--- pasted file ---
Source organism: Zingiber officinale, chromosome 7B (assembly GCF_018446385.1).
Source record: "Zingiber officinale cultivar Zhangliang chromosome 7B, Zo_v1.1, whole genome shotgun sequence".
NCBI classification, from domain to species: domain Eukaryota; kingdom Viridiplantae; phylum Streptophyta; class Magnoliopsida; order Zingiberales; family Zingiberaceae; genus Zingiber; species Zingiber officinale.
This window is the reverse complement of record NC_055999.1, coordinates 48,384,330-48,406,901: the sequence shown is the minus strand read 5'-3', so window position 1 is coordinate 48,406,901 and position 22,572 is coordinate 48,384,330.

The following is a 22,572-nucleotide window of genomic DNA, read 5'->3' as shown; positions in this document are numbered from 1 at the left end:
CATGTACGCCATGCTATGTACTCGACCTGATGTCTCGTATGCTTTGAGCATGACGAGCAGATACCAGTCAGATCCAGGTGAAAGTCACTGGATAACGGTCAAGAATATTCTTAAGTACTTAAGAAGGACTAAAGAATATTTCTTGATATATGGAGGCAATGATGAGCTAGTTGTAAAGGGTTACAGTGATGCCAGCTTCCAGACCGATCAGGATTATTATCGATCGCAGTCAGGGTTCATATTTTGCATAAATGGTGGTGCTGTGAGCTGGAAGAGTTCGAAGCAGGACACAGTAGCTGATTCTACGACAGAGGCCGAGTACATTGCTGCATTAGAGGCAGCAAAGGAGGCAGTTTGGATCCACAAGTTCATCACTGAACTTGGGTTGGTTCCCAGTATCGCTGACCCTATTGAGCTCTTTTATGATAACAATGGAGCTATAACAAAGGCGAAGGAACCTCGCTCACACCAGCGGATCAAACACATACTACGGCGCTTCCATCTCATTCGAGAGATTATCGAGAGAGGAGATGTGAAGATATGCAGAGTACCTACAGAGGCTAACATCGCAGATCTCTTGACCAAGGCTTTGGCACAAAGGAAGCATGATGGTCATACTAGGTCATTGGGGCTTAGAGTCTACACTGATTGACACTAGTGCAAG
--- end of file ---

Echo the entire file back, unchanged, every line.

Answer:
Source organism: Zingiber officinale, chromosome 7B (assembly GCF_018446385.1).
Source record: "Zingiber officinale cultivar Zhangliang chromosome 7B, Zo_v1.1, whole genome shotgun sequence".
NCBI classification, from domain to species: domain Eukaryota; kingdom Viridiplantae; phylum Streptophyta; class Magnoliopsida; order Zingiberales; family Zingiberaceae; genus Zingiber; species Zingiber officinale.
This window is the reverse complement of record NC_055999.1, coordinates 48,384,330-48,406,901: the sequence shown is the minus strand read 5'-3', so window position 1 is coordinate 48,406,901 and position 22,572 is coordinate 48,384,330.

The following is a 22,572-nucleotide window of genomic DNA, read 5'->3' as shown; positions in this document are numbered from 1 at the left end:
CATGTACGCCATGCTATGTACTCGACCTGATGTCTCGTATGCTTTGAGCATGACGAGCAGATACCAGTCAGATCCAGGTGAAAGTCACTGGATAACGGTCAAGAATATTCTTAAGTACTTAAGAAGGACTAAAGAATATTTCTTGATATATGGAGGCAATGATGAGCTAGTTGTAAAGGGTTACAGTGATGCCAGCTTCCAGACCGATCAGGATTATTATCGATCGCAGTCAGGGTTCATATTTTGCATAAATGGTGGTGCTGTGAGCTGGAAGAGTTCGAAGCAGGACACAGTAGCTGATTCTACGACAGAGGCCGAGTACATTGCTGCATTAGAGGCAGCAAAGGAGGCAGTTTGGATCCACAAGTTCATCACTGAACTTGGGTTGGTTCCCAGTATCGCTGACCCTATTGAGCTCTTTTATGATAACAATGGAGCTATAACAAAGGCGAAGGAACCTCGCTCACACCAGCGGATCAAACACATACTACGGCGCTTCCATCTCATTCGAGAGATTATCGAGAGAGGAGATGTGAAGATATGCAGAGTACCTACAGAGGCTAACATCGCAGATCTCTTGACCAAGGCTTTGGCACAAAGGAAGCATGATGGTCATACTAGGTCATTGGGGCTTAGAGTCTACACTGATTGACACTAGTGCAAG